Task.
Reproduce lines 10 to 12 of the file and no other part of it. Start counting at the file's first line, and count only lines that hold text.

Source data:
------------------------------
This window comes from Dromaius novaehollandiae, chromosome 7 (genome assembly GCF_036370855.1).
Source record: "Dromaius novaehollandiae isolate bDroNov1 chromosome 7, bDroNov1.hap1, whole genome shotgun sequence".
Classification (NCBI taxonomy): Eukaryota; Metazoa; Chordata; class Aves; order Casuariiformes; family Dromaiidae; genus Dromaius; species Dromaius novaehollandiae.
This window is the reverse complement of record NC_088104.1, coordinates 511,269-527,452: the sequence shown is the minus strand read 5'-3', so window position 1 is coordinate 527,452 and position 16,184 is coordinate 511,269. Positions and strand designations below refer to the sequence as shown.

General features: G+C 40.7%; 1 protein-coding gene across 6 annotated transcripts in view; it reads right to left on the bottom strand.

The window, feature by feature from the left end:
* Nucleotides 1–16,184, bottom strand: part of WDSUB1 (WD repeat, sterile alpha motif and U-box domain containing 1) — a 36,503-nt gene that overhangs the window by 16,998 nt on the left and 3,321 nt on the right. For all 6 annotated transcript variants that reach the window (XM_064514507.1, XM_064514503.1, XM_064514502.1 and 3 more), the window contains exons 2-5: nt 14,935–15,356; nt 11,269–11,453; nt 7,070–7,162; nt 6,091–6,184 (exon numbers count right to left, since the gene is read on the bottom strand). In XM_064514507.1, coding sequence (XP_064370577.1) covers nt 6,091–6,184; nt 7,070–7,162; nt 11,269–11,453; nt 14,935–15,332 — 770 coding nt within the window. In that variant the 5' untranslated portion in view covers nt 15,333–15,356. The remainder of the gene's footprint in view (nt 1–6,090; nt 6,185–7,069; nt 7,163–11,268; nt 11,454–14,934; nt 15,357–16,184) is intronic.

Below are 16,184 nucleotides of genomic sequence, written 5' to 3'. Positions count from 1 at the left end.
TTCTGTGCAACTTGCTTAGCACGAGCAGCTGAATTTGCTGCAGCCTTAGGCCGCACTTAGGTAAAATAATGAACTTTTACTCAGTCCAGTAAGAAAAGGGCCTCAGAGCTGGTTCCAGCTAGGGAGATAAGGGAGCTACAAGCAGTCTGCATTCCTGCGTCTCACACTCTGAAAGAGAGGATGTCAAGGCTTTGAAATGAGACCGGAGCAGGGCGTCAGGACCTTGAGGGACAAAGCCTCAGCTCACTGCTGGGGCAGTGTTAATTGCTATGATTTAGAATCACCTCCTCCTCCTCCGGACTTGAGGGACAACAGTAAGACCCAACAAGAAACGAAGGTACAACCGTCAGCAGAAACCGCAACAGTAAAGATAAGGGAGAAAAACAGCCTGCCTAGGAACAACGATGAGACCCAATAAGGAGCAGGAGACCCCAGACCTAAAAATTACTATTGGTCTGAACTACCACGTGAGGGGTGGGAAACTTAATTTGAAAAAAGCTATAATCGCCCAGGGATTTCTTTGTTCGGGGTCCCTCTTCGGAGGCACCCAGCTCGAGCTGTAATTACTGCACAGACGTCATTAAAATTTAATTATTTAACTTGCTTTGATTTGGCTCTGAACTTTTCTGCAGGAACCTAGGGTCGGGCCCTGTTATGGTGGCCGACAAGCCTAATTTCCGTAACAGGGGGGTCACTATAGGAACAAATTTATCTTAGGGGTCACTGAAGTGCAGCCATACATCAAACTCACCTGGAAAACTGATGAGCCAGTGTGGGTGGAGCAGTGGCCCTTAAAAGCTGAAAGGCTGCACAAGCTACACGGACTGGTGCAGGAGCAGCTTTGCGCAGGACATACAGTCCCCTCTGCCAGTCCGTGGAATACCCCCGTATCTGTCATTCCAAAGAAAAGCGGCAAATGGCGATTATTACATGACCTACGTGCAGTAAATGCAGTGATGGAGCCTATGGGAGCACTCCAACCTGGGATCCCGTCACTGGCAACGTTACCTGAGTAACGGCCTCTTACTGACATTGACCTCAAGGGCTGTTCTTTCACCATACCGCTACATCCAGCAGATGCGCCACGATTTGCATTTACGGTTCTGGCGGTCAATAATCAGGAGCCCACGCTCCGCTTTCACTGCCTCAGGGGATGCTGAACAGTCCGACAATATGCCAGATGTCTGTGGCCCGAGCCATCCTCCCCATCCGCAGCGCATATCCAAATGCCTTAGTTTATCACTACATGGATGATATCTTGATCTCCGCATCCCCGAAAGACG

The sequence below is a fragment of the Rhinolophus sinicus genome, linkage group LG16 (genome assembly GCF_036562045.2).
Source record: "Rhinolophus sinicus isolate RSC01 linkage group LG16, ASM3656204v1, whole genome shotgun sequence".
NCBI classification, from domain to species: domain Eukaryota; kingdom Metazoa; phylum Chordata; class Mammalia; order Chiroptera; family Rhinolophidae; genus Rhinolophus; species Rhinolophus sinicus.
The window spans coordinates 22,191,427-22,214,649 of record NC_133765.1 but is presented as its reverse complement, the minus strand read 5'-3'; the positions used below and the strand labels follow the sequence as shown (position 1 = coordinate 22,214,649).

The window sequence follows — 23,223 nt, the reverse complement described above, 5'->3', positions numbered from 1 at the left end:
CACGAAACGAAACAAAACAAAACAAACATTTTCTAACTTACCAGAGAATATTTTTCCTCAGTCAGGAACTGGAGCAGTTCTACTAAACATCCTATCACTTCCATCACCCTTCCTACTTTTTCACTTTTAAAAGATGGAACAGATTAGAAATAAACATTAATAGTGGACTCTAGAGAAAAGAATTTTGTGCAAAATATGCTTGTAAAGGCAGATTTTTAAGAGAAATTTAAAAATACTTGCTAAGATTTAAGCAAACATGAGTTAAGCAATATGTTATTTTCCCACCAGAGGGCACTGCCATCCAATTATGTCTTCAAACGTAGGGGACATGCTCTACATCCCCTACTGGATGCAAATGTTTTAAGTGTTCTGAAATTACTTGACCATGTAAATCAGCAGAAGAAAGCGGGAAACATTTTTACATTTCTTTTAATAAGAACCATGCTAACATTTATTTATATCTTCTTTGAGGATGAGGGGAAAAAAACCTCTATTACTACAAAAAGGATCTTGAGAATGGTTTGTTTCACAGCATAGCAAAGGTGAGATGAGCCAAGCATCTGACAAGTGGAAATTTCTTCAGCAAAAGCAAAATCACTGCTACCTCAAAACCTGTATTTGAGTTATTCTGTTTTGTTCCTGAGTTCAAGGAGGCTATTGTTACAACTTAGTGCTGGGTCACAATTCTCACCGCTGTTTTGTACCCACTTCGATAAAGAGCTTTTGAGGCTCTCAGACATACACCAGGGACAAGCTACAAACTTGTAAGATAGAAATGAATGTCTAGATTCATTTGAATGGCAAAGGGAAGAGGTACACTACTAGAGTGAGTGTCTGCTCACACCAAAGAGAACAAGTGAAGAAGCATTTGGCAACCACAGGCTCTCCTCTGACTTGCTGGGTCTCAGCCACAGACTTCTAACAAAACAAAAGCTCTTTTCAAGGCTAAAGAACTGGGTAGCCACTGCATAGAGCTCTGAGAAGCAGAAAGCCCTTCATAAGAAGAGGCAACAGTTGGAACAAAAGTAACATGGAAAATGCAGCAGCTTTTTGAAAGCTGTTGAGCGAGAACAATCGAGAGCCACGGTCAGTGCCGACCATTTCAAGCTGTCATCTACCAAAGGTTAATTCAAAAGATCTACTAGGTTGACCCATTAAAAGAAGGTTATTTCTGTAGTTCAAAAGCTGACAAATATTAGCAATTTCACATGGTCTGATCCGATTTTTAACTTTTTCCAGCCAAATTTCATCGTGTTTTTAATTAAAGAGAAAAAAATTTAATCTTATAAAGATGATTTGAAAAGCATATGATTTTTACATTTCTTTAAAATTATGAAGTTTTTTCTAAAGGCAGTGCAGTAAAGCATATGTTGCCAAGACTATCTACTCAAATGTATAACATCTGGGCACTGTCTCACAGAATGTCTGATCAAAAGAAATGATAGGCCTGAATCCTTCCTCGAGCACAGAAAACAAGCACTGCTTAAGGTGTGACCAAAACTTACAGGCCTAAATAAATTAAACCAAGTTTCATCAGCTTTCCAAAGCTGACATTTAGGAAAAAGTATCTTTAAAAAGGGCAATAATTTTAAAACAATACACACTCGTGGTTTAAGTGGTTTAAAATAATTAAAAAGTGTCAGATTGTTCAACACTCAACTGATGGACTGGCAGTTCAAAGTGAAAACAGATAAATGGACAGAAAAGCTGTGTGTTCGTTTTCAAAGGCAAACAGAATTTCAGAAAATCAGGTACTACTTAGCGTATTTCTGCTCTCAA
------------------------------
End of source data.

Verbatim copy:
The sequence below is a fragment of the Rhinolophus sinicus genome, linkage group LG16 (genome assembly GCF_036562045.2).
Source record: "Rhinolophus sinicus isolate RSC01 linkage group LG16, ASM3656204v1, whole genome shotgun sequence".
NCBI classification, from domain to species: domain Eukaryota; kingdom Metazoa; phylum Chordata; class Mammalia; order Chiroptera; family Rhinolophidae; genus Rhinolophus; species Rhinolophus sinicus.